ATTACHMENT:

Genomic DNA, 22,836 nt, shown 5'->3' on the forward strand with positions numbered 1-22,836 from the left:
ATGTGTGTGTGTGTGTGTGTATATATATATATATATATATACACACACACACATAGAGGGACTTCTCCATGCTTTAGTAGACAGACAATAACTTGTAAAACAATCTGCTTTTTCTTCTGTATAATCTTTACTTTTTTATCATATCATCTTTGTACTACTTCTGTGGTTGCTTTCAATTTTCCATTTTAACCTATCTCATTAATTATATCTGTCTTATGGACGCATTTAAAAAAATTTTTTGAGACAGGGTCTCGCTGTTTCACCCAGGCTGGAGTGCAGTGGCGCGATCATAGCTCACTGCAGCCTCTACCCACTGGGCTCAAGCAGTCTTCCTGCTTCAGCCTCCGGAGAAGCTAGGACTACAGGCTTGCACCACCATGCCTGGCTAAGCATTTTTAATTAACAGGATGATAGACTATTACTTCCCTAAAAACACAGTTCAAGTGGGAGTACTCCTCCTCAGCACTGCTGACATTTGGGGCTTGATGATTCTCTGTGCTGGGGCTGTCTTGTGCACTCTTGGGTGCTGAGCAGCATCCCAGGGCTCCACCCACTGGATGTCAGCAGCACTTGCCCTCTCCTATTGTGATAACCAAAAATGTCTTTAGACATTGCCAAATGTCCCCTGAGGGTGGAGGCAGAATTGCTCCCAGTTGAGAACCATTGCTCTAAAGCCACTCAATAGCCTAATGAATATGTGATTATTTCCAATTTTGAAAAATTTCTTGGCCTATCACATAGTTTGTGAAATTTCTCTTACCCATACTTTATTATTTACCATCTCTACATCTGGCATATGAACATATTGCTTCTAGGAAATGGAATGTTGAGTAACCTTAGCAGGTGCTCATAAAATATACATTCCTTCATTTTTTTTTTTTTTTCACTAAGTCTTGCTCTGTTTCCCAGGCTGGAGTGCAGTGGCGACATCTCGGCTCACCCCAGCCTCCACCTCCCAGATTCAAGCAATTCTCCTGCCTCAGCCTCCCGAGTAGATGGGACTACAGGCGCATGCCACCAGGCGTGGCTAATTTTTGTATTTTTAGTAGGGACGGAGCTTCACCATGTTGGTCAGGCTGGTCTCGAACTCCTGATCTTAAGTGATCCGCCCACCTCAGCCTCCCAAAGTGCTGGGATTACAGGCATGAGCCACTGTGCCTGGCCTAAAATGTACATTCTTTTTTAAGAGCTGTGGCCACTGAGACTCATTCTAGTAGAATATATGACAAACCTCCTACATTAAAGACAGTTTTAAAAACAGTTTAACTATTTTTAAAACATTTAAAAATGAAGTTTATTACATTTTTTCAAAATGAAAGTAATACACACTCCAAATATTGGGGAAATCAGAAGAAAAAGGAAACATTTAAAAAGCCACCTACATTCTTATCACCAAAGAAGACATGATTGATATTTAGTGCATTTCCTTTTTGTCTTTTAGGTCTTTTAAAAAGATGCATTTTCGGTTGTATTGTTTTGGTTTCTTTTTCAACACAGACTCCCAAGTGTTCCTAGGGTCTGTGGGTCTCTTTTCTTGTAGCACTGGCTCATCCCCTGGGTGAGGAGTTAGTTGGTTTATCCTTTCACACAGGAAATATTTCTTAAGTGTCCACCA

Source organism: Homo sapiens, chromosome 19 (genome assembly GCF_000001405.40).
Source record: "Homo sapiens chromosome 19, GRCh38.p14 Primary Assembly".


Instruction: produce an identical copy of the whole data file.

Genomic DNA, 22,836 nt, shown 5'->3' on the forward strand with positions numbered 1-22,836 from the left:
ATGTGTGTGTGTGTGTGTGTATATATATATATATATATATACACACACACACATAGAGGGACTTCTCCATGCTTTAGTAGACAGACAATAACTTGTAAAACAATCTGCTTTTTCTTCTGTATAATCTTTACTTTTTTATCATATCATCTTTGTACTACTTCTGTGGTTGCTTTCAATTTTCCATTTTAACCTATCTCATTAATTATATCTGTCTTATGGACGCATTTAAAAAAATTTTTTGAGACAGGGTCTCGCTGTTTCACCCAGGCTGGAGTGCAGTGGCGCGATCATAGCTCACTGCAGCCTCTACCCACTGGGCTCAAGCAGTCTTCCTGCTTCAGCCTCCGGAGAAGCTAGGACTACAGGCTTGCACCACCATGCCTGGCTAAGCATTTTTAATTAACAGGATGATAGACTATTACTTCCCTAAAAACACAGTTCAAGTGGGAGTACTCCTCCTCAGCACTGCTGACATTTGGGGCTTGATGATTCTCTGTGCTGGGGCTGTCTTGTGCACTCTTGGGTGCTGAGCAGCATCCCAGGGCTCCACCCACTGGATGTCAGCAGCACTTGCCCTCTCCTATTGTGATAACCAAAAATGTCTTTAGACATTGCCAAATGTCCCCTGAGGGTGGAGGCAGAATTGCTCCCAGTTGAGAACCATTGCTCTAAAGCCACTCAATAGCCTAATGAATATGTGATTATTTCCAATTTTGAAAAATTTCTTGGCCTATCACATAGTTTGTGAAATTTCTCTTACCCATACTTTATTATTTACCATCTCTACATCTGGCATATGAACATATTGCTTCTAGGAAATGGAATGTTGAGTAACCTTAGCAGGTGCTCATAAAATATACATTCCTTCATTTTTTTTTTTTTTTCACTAAGTCTTGCTCTGTTTCCCAGGCTGGAGTGCAGTGGCGACATCTCGGCTCACCCCAGCCTCCACCTCCCAGATTCAAGCAATTCTCCTGCCTCAGCCTCCCGAGTAGATGGGACTACAGGCGCATGCCACCAGGCGTGGCTAATTTTTGTATTTTTAGTAGGGACGGAGCTTCACCATGTTGGTCAGGCTGGTCTCGAACTCCTGATCTTAAGTGATCCGCCCACCTCAGCCTCCCAAAGTGCTGGGATTACAGGCATGAGCCACTGTGCCTGGCCTAAAATGTACATTCTTTTTTAAGAGCTGTGGCCACTGAGACTCATTCTAGTAGAATATATGACAAACCTCCTACATTAAAGACAGTTTTAAAAACAGTTTAACTATTTTTAAAACATTTAAAAATGAAGTTTATTACATTTTTTCAAAATGAAAGTAATACACACTCCAAATATTGGGGAAATCAGAAGAAAAAGGAAACATTTAAAAAGCCACCTACATTCTTATCACCAAAGAAGACATGATTGATATTTAGTGCATTTCCTTTTTGTCTTTTAGGTCTTTTAAAAAGATGCATTTTCGGTTGTATTGTTTTGGTTTCTTTTTCAACACAGACTCCCAAGTGTTCCTAGGGTCTGTGGGTCTCTTTTCTTGTAGCACTGGCTCATCCCCTGGGTGAGGAGTTAGTTGGTTTATCCTTTCACACAGGAAATATTTCTTAAGTGTCCACCA

Source organism: Homo sapiens, chromosome 19 (genome assembly GCF_000001405.40).
Source record: "Homo sapiens chromosome 19, GRCh38.p14 Primary Assembly".